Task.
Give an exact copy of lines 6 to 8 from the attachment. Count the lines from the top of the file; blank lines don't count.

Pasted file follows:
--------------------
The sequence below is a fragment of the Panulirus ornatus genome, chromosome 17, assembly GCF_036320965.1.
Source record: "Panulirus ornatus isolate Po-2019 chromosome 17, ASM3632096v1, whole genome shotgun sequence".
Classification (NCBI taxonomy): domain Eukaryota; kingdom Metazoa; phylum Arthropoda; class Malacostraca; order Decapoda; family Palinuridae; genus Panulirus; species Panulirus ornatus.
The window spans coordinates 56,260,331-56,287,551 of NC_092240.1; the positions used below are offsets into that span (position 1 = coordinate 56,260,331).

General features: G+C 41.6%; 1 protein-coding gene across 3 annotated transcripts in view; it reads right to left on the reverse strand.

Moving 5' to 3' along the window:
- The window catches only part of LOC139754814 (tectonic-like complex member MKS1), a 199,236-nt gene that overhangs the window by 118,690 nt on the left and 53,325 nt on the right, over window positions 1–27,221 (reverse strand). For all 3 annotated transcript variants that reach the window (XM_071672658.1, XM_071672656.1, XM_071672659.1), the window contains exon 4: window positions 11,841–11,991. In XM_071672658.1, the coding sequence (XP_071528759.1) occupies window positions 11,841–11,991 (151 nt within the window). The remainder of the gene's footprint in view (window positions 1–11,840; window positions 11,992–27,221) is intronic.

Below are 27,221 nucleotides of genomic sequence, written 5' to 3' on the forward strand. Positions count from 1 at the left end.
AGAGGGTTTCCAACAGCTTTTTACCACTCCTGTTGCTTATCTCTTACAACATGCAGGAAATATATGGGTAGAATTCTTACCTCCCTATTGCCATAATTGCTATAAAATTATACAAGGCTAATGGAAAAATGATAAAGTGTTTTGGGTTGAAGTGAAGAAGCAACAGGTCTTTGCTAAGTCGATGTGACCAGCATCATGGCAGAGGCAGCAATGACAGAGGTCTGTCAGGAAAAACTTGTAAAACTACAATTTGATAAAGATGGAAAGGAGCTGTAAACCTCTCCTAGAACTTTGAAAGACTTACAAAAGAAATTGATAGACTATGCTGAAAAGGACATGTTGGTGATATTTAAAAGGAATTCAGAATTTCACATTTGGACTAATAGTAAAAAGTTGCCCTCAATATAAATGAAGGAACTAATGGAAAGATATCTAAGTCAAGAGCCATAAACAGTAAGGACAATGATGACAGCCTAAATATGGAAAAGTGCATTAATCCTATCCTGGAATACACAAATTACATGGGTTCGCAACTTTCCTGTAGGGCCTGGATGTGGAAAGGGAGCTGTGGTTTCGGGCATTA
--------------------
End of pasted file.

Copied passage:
Moving 5' to 3' along the window:
- The window catches only part of LOC139754814 (tectonic-like complex member MKS1), a 199,236-nt gene that overhangs the window by 118,690 nt on the left and 53,325 nt on the right, over window positions 1–27,221 (reverse strand). For all 3 annotated transcript variants that reach the window (XM_071672658.1, XM_071672656.1, XM_071672659.1), the window contains exon 4: window positions 11,841–11,991. In XM_071672658.1, the coding sequence (XP_071528759.1) occupies window positions 11,841–11,991 (151 nt within the window). The remainder of the gene's footprint in view (window positions 1–11,840; window positions 11,992–27,221) is intronic.

Below are 27,221 nucleotides of genomic sequence, written 5' to 3' on the forward strand. Positions count from 1 at the left end.